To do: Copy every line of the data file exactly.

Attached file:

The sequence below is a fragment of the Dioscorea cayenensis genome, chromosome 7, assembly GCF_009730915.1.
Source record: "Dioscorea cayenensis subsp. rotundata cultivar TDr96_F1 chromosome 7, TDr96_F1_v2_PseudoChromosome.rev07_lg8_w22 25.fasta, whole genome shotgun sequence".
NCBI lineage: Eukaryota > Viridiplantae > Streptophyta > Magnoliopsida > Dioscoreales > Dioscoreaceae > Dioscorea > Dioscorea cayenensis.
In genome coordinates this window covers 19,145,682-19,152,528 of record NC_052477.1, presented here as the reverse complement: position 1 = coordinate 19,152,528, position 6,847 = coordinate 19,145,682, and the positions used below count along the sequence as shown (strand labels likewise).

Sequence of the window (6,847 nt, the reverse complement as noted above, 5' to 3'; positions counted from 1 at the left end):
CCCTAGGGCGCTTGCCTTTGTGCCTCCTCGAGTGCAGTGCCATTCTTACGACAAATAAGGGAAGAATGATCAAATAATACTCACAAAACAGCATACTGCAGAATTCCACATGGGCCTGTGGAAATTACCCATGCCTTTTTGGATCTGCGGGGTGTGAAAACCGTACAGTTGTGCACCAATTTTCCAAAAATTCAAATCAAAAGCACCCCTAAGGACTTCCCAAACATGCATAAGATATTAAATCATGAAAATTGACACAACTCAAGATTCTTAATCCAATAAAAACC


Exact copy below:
The sequence below is a fragment of the Dioscorea cayenensis genome, chromosome 7, assembly GCF_009730915.1.
Source record: "Dioscorea cayenensis subsp. rotundata cultivar TDr96_F1 chromosome 7, TDr96_F1_v2_PseudoChromosome.rev07_lg8_w22 25.fasta, whole genome shotgun sequence".
NCBI lineage: Eukaryota > Viridiplantae > Streptophyta > Magnoliopsida > Dioscoreales > Dioscoreaceae > Dioscorea > Dioscorea cayenensis.
In genome coordinates this window covers 19,145,682-19,152,528 of record NC_052477.1, presented here as the reverse complement: position 1 = coordinate 19,152,528, position 6,847 = coordinate 19,145,682, and the positions used below count along the sequence as shown (strand labels likewise).

Sequence of the window (6,847 nt, the reverse complement as noted above, 5' to 3'; positions counted from 1 at the left end):
CCCTAGGGCGCTTGCCTTTGTGCCTCCTCGAGTGCAGTGCCATTCTTACGACAAATAAGGGAAGAATGATCAAATAATACTCACAAAACAGCATACTGCAGAATTCCACATGGGCCTGTGGAAATTACCCATGCCTTTTTGGATCTGCGGGGTGTGAAAACCGTACAGTTGTGCACCAATTTTCCAAAAATTCAAATCAAAAGCACCCCTAAGGACTTCCCAAACATGCATAAGATATTAAATCATGAAAATTGACACAACTCAAGATTCTTAATCCAATAAAAACC